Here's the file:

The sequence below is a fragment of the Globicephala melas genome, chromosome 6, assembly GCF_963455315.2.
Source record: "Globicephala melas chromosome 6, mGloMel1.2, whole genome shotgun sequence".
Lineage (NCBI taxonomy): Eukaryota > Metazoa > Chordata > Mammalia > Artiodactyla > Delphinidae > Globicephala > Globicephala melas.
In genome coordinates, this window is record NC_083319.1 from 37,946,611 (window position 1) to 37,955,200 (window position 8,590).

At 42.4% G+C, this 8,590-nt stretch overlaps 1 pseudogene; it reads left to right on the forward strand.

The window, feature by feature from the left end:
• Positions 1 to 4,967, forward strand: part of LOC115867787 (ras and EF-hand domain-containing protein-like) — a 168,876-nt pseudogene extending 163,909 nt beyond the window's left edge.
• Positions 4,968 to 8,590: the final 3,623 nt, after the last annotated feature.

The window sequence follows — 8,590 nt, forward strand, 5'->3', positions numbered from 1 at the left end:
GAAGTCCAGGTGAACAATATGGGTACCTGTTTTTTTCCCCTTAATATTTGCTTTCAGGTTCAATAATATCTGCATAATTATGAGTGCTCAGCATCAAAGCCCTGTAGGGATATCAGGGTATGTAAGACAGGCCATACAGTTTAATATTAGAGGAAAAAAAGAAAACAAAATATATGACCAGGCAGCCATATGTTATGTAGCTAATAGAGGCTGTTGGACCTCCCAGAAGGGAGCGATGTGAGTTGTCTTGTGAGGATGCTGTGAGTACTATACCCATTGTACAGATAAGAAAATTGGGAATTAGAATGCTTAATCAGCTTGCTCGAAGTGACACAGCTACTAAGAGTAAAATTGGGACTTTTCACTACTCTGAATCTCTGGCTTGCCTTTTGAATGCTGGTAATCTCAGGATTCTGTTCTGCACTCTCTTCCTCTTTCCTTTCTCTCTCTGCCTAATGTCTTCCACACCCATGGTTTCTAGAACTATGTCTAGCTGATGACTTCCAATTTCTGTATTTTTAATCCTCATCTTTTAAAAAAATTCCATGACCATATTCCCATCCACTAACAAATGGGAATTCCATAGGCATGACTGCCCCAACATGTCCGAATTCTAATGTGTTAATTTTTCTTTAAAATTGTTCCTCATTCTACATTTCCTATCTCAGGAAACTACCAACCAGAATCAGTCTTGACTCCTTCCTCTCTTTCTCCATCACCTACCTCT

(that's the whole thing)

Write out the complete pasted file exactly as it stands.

The sequence below is a fragment of the Globicephala melas genome, chromosome 6, assembly GCF_963455315.2.
Source record: "Globicephala melas chromosome 6, mGloMel1.2, whole genome shotgun sequence".
Lineage (NCBI taxonomy): Eukaryota > Metazoa > Chordata > Mammalia > Artiodactyla > Delphinidae > Globicephala > Globicephala melas.
In genome coordinates, this window is record NC_083319.1 from 37,946,611 (window position 1) to 37,955,200 (window position 8,590).

At 42.4% G+C, this 8,590-nt stretch overlaps 1 pseudogene; it reads left to right on the forward strand.

The window, feature by feature from the left end:
• Positions 1 to 4,967, forward strand: part of LOC115867787 (ras and EF-hand domain-containing protein-like) — a 168,876-nt pseudogene extending 163,909 nt beyond the window's left edge.
• Positions 4,968 to 8,590: the final 3,623 nt, after the last annotated feature.

The window sequence follows — 8,590 nt, forward strand, 5'->3', positions numbered from 1 at the left end:
GAAGTCCAGGTGAACAATATGGGTACCTGTTTTTTTCCCCTTAATATTTGCTTTCAGGTTCAATAATATCTGCATAATTATGAGTGCTCAGCATCAAAGCCCTGTAGGGATATCAGGGTATGTAAGACAGGCCATACAGTTTAATATTAGAGGAAAAAAAGAAAACAAAATATATGACCAGGCAGCCATATGTTATGTAGCTAATAGAGGCTGTTGGACCTCCCAGAAGGGAGCGATGTGAGTTGTCTTGTGAGGATGCTGTGAGTACTATACCCATTGTACAGATAAGAAAATTGGGAATTAGAATGCTTAATCAGCTTGCTCGAAGTGACACAGCTACTAAGAGTAAAATTGGGACTTTTCACTACTCTGAATCTCTGGCTTGCCTTTTGAATGCTGGTAATCTCAGGATTCTGTTCTGCACTCTCTTCCTCTTTCCTTTCTCTCTCTGCCTAATGTCTTCCACACCCATGGTTTCTAGAACTATGTCTAGCTGATGACTTCCAATTTCTGTATTTTTAATCCTCATCTTTTAAAAAAATTCCATGACCATATTCCCATCCACTAACAAATGGGAATTCCATAGGCATGACTGCCCCAACATGTCCGAATTCTAATGTGTTAATTTTTCTTTAAAATTGTTCCTCATTCTACATTTCCTATCTCAGGAAACTACCAACCAGAATCAGTCTTGACTCCTTCCTCTCTTTCTCCATCACCTACCTCT